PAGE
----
I know the gut instinct answer here is: but he got burned for a late touchdown — and he did — but a 3 PBU outing a strong day for any corner. I thought Darby did well to regularly contest the catch point and generally looked quite sticky in coverage. He even came up for a couple physical tackles! I think he stepped up his game with the ever-weakened secondary the Eagles trotted out today.

Cam Newton

Gotta say, Newton was a warrior out there. Tough not to completely lose hope with how poorly the offense was playing, and I respect him trusting his receivers after they gave him little to work with through the first few quarters of the game. That was a statement comeback for a beleaguered player to bring his team to 4-2. Huge performance from Cam.

Michael Bennett

Losers

The Carolina Panthers (after three quarters)

Panthers Caged! Carolina Can’t Get Downfield On Battered Eagles Secondary

Steady As She Goes: Super Bowl Champ Eagles Look BACK; Shutout Panthers 17-0

Home Turf: Eagles Defensive Dominance At Lincoln Financial Remains Unmatched

sigh

I was so ready for it.

The Philadelphia Eagles (after four quarters)

This still sucks.

Doug Pederson

Nothing Doug did in the game is worthy of a loss call. He was aggressive and used good designs. The usage questions I have with, say, Wendell Smallwood remain — but all-in-all, there’s nothing about the Carolina game plan that has me questioning Doug.

But the Eagles’ generally poor execution; their perceived lack of fire as compared to 2017 — that blame belongs on a lot of shoulders, but I think it first belongs on Doug’s. Head coach has to read his team and make sure they’re ready for a fight in every game. He seems to be struggling with that to this point, but let’s give him some time to learn. This is the first big adversity he’s dealt with.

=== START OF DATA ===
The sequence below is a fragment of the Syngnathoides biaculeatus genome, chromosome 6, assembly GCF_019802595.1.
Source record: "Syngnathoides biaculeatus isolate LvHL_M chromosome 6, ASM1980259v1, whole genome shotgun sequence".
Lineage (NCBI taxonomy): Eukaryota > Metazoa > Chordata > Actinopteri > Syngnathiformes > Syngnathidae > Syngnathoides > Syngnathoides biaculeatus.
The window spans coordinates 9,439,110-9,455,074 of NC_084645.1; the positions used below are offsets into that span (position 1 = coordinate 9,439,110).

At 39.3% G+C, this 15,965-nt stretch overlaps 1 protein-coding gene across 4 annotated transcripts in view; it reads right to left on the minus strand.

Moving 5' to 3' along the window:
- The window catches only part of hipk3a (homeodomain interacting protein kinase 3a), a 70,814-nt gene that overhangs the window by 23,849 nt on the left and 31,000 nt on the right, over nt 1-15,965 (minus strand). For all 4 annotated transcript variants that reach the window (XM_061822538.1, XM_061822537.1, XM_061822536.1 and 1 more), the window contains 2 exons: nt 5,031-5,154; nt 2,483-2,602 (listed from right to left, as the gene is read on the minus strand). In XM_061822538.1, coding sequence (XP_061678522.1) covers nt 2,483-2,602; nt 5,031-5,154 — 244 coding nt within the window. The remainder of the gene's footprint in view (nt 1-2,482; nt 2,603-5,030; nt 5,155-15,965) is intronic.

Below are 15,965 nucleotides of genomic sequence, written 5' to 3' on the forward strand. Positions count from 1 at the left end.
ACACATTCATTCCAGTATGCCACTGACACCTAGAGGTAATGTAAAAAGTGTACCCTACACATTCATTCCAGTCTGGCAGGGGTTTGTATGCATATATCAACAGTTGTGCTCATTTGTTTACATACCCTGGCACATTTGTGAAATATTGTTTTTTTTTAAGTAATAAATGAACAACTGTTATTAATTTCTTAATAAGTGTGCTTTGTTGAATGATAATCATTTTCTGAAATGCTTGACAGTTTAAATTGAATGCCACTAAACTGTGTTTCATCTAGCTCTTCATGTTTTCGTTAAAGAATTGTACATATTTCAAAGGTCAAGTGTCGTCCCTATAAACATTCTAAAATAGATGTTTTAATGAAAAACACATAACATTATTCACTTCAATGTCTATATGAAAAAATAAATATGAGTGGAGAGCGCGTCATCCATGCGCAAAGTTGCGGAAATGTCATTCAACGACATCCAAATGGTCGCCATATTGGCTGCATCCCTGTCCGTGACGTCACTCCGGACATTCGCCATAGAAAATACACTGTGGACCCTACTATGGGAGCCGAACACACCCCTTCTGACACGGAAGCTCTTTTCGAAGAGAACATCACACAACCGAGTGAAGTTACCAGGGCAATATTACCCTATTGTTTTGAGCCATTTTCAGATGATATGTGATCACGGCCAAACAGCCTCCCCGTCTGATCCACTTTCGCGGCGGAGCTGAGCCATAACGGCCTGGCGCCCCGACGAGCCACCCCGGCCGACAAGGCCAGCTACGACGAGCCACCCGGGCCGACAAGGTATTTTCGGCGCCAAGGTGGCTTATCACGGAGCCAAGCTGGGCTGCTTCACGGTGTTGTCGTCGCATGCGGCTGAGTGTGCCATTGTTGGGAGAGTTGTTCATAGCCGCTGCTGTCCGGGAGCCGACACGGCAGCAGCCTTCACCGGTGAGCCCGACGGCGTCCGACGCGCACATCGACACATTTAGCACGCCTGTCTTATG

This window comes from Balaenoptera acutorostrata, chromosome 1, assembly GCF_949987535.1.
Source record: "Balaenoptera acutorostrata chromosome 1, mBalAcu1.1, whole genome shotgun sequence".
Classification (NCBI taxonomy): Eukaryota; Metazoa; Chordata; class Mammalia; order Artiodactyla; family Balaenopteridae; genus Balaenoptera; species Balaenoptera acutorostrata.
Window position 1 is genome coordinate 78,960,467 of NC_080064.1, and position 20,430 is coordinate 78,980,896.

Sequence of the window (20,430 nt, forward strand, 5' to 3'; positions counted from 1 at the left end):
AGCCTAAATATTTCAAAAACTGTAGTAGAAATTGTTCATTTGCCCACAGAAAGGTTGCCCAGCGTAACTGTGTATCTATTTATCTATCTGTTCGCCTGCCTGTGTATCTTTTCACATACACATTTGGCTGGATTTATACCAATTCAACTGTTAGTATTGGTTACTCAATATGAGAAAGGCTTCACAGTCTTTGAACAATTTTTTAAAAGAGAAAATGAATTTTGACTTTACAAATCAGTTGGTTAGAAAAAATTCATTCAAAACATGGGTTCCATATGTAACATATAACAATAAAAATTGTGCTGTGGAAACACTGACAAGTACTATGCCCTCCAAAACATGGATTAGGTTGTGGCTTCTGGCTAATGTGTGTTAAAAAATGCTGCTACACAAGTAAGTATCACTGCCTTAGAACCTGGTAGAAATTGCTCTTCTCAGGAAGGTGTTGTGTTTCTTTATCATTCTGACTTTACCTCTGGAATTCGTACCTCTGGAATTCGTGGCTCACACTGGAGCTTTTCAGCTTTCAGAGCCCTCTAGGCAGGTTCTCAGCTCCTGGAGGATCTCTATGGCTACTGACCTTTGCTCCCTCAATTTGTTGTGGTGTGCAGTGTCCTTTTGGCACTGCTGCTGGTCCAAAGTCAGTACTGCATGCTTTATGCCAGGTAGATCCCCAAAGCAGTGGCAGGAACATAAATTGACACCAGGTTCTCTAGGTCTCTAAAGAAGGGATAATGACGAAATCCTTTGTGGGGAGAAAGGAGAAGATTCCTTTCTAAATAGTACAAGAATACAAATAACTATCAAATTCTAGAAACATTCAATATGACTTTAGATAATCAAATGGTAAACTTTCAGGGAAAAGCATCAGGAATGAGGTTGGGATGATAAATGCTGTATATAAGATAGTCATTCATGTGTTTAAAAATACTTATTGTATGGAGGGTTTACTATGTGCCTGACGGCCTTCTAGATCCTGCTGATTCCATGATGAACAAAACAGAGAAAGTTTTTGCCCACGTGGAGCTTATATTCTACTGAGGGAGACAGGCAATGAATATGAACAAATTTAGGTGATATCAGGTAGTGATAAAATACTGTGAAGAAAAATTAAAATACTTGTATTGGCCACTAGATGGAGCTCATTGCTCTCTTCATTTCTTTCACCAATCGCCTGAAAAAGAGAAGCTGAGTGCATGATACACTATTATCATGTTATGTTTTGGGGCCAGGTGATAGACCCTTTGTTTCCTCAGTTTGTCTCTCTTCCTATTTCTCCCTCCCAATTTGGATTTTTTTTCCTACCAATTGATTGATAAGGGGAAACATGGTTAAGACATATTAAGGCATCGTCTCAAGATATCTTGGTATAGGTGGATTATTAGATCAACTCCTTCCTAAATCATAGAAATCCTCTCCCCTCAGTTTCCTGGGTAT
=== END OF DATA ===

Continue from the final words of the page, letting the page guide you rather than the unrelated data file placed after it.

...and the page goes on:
Rasul Douglas

Eagles picked up Dexter McDougle from the street on Tuesday and got him out on the field for meaningful defensive snaps before ‘Sul. Now, that’s Jim Schwartz’s call — and it may be the wrong decision for the team. But the Eagles have so many secondary problems, and the fact that Sul hasn’t done enough on the practice field to force himself onto the field for meaningful snaps speaks to how limited he is as a player. The same can be said for...

Deiondre’ Hall

...who remains the biggest smear on the Eagles’ 2018 front-office work thus far. You traded for him at the deadline and have done nothing with him.

Jordan Mailata truthers

Oh man, we were close! Vaitai went in for Peters for a series, which mean that — if Lane or Vaitai had to come out for even a play! we would have gotten Mailata.

For all of you who think there’s a package in which Mailata actually gets the ball...I doubt it. I’d love it, but I doubt it.

Jim Schwartz

Jimbo is our big loser of the week, and it comes down to the tired truth: He doesn’t adjust well. Schwartz relies on his defensive line getting pressure at such an outstanding click that, when it doesn’t come, he doesn’t have a change-up. He did a great job working different zone looks into the game early, and then once Carolina got a scoring drive in place, he seemed panic and go solely Cover 1/Cover 3. The Panthers picked that defense apart on two straight drives — certainly getting some high-quality tackle-breaks from the quarterback, but hey! The other guys get paid, too.

It’s tough to blame him too heavily (I did on the Kist and Solak Show, whoops) because his personnel is clearly so, so limited. The trade deadline is big, now: Philly needs a shot in the leg.

I dunnos

The Philadelphia Eagles

The team is 3-4 and has dropped two multi-score fourth quarter leads. Every game this season has been within one score save for the Giants win on Thursday Night. They’ll go into the bye either 4-4 or 3-5 after the Jacksonville game on Monday, at least 1.5 games back from the division lead (Redskins face the Giants next week).

And yet I still see a team that, for stretches, is playing just as well as any other squad in the league.

This team is much better than a 3-4 team; this roster is still a Top-5 roster. For how long do we extend them the benefit of the doubt; the trust that they’ll bounce back to their previous dominance? I dunno, really. I’ll believe this team can go on a hot run until I see them do otherwise, I suppose.